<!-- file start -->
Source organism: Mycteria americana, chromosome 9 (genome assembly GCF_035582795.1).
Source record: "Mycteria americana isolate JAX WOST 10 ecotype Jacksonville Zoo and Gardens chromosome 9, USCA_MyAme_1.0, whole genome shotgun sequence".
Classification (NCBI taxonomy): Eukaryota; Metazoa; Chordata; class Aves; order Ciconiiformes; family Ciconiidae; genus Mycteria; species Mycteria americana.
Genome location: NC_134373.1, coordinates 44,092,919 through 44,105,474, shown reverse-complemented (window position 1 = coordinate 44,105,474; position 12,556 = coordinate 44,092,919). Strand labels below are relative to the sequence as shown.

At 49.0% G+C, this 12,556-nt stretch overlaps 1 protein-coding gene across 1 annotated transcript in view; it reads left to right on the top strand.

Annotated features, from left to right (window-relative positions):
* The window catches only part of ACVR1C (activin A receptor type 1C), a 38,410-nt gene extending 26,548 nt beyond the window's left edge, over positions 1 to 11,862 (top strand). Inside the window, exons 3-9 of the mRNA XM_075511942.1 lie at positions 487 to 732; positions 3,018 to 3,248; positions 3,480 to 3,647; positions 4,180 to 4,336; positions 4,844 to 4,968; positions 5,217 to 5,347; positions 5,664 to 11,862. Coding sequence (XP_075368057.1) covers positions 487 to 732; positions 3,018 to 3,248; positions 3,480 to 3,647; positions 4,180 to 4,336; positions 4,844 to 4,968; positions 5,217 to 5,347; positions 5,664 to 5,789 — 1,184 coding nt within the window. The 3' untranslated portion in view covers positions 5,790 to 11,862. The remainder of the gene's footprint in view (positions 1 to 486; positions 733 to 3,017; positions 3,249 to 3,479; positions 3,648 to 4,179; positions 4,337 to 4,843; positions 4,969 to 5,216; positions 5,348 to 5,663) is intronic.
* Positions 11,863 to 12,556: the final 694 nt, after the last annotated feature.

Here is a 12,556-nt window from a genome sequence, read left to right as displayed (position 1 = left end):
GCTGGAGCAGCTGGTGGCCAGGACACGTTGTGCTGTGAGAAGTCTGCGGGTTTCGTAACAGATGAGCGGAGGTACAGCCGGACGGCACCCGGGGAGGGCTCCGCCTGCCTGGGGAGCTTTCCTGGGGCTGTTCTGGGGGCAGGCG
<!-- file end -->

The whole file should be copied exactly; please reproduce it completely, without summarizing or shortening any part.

Source organism: Mycteria americana, chromosome 9 (genome assembly GCF_035582795.1).
Source record: "Mycteria americana isolate JAX WOST 10 ecotype Jacksonville Zoo and Gardens chromosome 9, USCA_MyAme_1.0, whole genome shotgun sequence".
Classification (NCBI taxonomy): Eukaryota; Metazoa; Chordata; class Aves; order Ciconiiformes; family Ciconiidae; genus Mycteria; species Mycteria americana.
Genome location: NC_134373.1, coordinates 44,092,919 through 44,105,474, shown reverse-complemented (window position 1 = coordinate 44,105,474; position 12,556 = coordinate 44,092,919). Strand labels below are relative to the sequence as shown.

At 49.0% G+C, this 12,556-nt stretch overlaps 1 protein-coding gene across 1 annotated transcript in view; it reads left to right on the top strand.

Annotated features, from left to right (window-relative positions):
* The window catches only part of ACVR1C (activin A receptor type 1C), a 38,410-nt gene extending 26,548 nt beyond the window's left edge, over positions 1 to 11,862 (top strand). Inside the window, exons 3-9 of the mRNA XM_075511942.1 lie at positions 487 to 732; positions 3,018 to 3,248; positions 3,480 to 3,647; positions 4,180 to 4,336; positions 4,844 to 4,968; positions 5,217 to 5,347; positions 5,664 to 11,862. Coding sequence (XP_075368057.1) covers positions 487 to 732; positions 3,018 to 3,248; positions 3,480 to 3,647; positions 4,180 to 4,336; positions 4,844 to 4,968; positions 5,217 to 5,347; positions 5,664 to 5,789 — 1,184 coding nt within the window. The 3' untranslated portion in view covers positions 5,790 to 11,862. The remainder of the gene's footprint in view (positions 1 to 486; positions 733 to 3,017; positions 3,249 to 3,479; positions 3,648 to 4,179; positions 4,337 to 4,843; positions 4,969 to 5,216; positions 5,348 to 5,663) is intronic.
* Positions 11,863 to 12,556: the final 694 nt, after the last annotated feature.

Here is a 12,556-nt window from a genome sequence, read left to right as displayed (position 1 = left end):
GCTGGAGCAGCTGGTGGCCAGGACACGTTGTGCTGTGAGAAGTCTGCGGGTTTCGTAACAGATGAGCGGAGGTACAGCCGGACGGCACCCGGGGAGGGCTCCGCCTGCCTGGGGAGCTTTCCTGGGGCTGTTCTGGGGGCAGGCG